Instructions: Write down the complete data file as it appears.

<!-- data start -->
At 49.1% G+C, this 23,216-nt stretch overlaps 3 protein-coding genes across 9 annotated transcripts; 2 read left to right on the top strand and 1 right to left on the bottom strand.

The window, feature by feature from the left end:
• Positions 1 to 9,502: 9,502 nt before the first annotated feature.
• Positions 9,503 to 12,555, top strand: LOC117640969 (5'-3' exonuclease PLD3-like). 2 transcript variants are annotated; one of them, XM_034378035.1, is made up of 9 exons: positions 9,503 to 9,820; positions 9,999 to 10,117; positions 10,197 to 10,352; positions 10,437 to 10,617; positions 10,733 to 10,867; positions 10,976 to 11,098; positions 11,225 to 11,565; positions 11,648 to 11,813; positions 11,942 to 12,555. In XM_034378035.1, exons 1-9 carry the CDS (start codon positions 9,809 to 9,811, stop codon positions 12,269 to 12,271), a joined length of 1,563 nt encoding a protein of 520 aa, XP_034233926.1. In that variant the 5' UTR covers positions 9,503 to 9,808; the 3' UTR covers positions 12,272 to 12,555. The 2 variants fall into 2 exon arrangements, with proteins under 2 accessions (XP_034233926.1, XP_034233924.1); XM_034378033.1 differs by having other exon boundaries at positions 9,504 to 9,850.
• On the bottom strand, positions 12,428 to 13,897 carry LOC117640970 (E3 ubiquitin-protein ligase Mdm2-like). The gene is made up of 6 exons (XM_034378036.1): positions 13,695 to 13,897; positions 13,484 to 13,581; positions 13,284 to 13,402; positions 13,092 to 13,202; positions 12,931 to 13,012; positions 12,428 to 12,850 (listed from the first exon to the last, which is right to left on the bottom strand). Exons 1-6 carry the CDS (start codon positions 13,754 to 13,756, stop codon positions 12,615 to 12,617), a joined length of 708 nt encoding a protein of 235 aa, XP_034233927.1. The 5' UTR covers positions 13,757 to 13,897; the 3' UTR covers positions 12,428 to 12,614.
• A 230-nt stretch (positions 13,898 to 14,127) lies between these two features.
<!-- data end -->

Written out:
At 49.1% G+C, this 23,216-nt stretch overlaps 3 protein-coding genes across 9 annotated transcripts; 2 read left to right on the top strand and 1 right to left on the bottom strand.

The window, feature by feature from the left end:
• Positions 1 to 9,502: 9,502 nt before the first annotated feature.
• Positions 9,503 to 12,555, top strand: LOC117640969 (5'-3' exonuclease PLD3-like). 2 transcript variants are annotated; one of them, XM_034378035.1, is made up of 9 exons: positions 9,503 to 9,820; positions 9,999 to 10,117; positions 10,197 to 10,352; positions 10,437 to 10,617; positions 10,733 to 10,867; positions 10,976 to 11,098; positions 11,225 to 11,565; positions 11,648 to 11,813; positions 11,942 to 12,555. In XM_034378035.1, exons 1-9 carry the CDS (start codon positions 9,809 to 9,811, stop codon positions 12,269 to 12,271), a joined length of 1,563 nt encoding a protein of 520 aa, XP_034233926.1. In that variant the 5' UTR covers positions 9,503 to 9,808; the 3' UTR covers positions 12,272 to 12,555. The 2 variants fall into 2 exon arrangements, with proteins under 2 accessions (XP_034233926.1, XP_034233924.1); XM_034378033.1 differs by having other exon boundaries at positions 9,504 to 9,850.
• On the bottom strand, positions 12,428 to 13,897 carry LOC117640970 (E3 ubiquitin-protein ligase Mdm2-like). The gene is made up of 6 exons (XM_034378036.1): positions 13,695 to 13,897; positions 13,484 to 13,581; positions 13,284 to 13,402; positions 13,092 to 13,202; positions 12,931 to 13,012; positions 12,428 to 12,850 (listed from the first exon to the last, which is right to left on the bottom strand). Exons 1-6 carry the CDS (start codon positions 13,754 to 13,756, stop codon positions 12,615 to 12,617), a joined length of 708 nt encoding a protein of 235 aa, XP_034233927.1. The 5' UTR covers positions 13,757 to 13,897; the 3' UTR covers positions 12,428 to 12,614.
• A 230-nt stretch (positions 13,898 to 14,127) lies between these two features.